Ultimately, Brooks is a quality quarterback and is good enough to lead the team to victory. He has a strong arm, he is mobile (although he moves around less than he did in 200 for some mysterious reason), and he is willing to take the chances necessary of winners. But he has some serious flaws that need to be rectified, or it could be another long season. First, he holds onto the football like it is his woobie that he cuddles with at night. Instead of throwing the ball away when he gets in trouble, he will take the pounding, further increasing his chances of injury due to the beatings. Second, he doesn't appear to read defenses as well as other top quarterbacks. Of course, all quarterbacks aren't created equal, but he appears to get confused and locks in on targets. Third, he needs to go back to the mobile style that he had at the end of the 2000 season. He doesn't appear totally comfortable as the pocket passer that it appears the coaching staff is trying to force down his throat. While this isn't solely on him, he has to take the initiative to make plays and move if necessary. Finally, he is being pushed into this leadership role. The Saints are even boasting about the seminar they sent him to as a way to further help him lead the team. Get real. Leaders are born, not taught. Joe Montana, Steve Young, Brett Favre, and others never went to a class to be a leader. If he isn't the leader, so be it. The quarterback isn't always the sole player to lead a team (Marshall Faulk in St. Louis is an excellent example), but someone has to step into that role.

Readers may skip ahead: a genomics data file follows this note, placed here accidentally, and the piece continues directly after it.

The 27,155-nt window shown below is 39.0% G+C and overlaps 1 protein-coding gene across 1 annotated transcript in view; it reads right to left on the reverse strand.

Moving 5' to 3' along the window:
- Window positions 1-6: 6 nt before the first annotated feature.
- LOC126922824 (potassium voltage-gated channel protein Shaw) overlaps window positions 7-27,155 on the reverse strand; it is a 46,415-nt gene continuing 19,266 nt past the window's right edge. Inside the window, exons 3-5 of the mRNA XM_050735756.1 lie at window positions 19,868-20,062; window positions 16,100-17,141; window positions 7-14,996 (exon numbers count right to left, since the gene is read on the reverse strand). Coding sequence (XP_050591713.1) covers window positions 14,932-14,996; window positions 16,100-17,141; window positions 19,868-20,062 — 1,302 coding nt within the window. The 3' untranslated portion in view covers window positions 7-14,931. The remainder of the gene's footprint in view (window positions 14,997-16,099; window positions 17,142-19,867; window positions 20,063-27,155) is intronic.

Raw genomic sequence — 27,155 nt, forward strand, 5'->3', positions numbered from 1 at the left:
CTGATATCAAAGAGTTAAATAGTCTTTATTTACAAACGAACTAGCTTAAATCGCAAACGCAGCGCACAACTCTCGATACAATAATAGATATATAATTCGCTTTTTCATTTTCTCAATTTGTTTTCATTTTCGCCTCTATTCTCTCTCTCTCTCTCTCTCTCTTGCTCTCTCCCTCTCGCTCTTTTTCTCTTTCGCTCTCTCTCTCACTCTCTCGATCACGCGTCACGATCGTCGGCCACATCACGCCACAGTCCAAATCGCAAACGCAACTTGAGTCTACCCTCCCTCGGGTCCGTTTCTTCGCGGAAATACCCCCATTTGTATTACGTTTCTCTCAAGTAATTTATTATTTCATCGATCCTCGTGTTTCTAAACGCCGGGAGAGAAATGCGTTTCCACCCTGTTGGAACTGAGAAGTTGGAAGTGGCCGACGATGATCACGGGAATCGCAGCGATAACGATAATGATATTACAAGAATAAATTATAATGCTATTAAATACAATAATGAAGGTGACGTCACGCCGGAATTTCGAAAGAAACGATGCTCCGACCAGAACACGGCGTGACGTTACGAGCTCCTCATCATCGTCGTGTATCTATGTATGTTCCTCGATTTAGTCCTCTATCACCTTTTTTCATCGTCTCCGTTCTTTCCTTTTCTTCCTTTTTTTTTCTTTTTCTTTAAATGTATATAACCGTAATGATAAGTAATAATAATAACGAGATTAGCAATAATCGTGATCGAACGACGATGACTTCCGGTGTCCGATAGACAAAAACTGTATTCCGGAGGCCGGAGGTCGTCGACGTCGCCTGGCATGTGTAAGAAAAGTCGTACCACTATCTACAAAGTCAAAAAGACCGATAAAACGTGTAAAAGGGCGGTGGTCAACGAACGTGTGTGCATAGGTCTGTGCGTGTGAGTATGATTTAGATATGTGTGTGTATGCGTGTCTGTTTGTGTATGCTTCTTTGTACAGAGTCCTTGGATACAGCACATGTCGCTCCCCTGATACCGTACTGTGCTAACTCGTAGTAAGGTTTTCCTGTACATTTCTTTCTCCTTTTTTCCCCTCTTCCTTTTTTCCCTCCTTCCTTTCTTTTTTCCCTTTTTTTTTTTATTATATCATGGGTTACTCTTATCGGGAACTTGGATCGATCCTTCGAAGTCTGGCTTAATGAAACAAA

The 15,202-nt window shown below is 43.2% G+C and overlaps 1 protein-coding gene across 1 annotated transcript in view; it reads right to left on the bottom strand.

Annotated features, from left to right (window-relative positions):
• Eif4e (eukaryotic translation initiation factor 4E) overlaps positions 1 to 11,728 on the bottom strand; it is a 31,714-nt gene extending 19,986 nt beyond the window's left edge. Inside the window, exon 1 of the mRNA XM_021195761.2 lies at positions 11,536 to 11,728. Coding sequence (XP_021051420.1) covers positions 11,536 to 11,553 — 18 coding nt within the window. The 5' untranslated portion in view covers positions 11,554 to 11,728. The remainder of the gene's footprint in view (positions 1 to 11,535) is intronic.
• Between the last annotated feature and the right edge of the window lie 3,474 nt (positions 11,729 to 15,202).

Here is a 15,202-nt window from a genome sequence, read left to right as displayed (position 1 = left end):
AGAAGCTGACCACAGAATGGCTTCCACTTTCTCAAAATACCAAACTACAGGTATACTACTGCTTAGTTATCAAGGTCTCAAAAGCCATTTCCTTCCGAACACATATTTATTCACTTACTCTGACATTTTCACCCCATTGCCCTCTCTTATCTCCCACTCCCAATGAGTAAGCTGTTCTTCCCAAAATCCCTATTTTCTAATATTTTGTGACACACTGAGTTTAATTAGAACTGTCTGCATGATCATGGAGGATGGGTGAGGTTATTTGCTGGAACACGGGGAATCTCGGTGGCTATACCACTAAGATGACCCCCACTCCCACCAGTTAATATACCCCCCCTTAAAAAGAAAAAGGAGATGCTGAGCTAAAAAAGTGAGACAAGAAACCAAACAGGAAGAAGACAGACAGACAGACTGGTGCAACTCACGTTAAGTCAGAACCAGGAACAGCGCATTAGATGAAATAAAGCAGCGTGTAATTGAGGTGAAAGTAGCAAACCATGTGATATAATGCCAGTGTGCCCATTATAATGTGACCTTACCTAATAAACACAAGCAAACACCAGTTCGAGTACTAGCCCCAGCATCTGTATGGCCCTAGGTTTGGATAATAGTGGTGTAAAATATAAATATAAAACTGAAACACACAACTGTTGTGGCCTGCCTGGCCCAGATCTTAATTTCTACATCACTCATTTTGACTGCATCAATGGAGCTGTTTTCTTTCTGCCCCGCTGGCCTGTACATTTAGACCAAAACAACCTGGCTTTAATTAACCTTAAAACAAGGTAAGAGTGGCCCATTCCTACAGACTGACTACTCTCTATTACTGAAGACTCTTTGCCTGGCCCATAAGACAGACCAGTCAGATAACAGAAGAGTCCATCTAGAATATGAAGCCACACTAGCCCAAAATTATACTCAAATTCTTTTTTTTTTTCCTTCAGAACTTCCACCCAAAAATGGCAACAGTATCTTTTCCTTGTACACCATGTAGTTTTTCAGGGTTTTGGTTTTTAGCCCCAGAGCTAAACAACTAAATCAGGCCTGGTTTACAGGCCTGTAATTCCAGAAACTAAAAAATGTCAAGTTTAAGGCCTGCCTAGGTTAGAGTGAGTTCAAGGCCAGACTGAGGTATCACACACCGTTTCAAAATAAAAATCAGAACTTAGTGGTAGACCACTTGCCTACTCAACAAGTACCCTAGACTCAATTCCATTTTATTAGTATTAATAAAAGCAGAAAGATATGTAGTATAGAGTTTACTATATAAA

If Brooks isn't able to get over his reluctance to throw the ball away when he is about to get leveled, Todd Bouman could see some time. He has seen very limited action over his career only getting three starts in 2001 and playing in seven total games in his career. During that very limited playing time, he has been solid with 8 touchdowns, 4 interceptions, and a 98.6 quarterback rating. He could step in should Brooks go down, and the offense could run without losing a ton of power. Ideally, the Saints hope that he never has to play this year.

QB J.T. O'Sullivan will likely win the No. 3 quarterback spot in training camp, and he could step into the No. 2 role next year, as Bouman is a free agent at the end of the season. Chris Finlen is a possibility for the practice squad, or he will be released. Neither one of them will see the field in all likelihood.

WR Joe Horn is the primary cog in the passing game, and he should get more help this year than he did last year. Since coming over from Kansas City as a free agent in 2000, Horn has been a top 10 receiver in the NFL. He is a playmaker that can be called upon to make the big play at any time during the game. He has enough speed to catch the deep ball, but he is still fearless when crossing the middle. He is a sure-handed receiver who is often expected to catch the big pass. In 2002 he was sixth in the NFL with 1,314 yards and first-down receptions with 65. He was tied for 11th with 89 receptions, and he had 7 touchdowns tying him for 13th in the NFL. He is a vocal leader on the offense and is a motivator for those around him. He is also one of the biggest trash talkers in the league, so he has the ability to get into the heads of opposing cornerbacks. With the maturity of some of the other offensive personnel, he could become a more dangerous weapon in the offense, but there is a limit since there are only a finite number of balls that can go around to the numerous playmakers.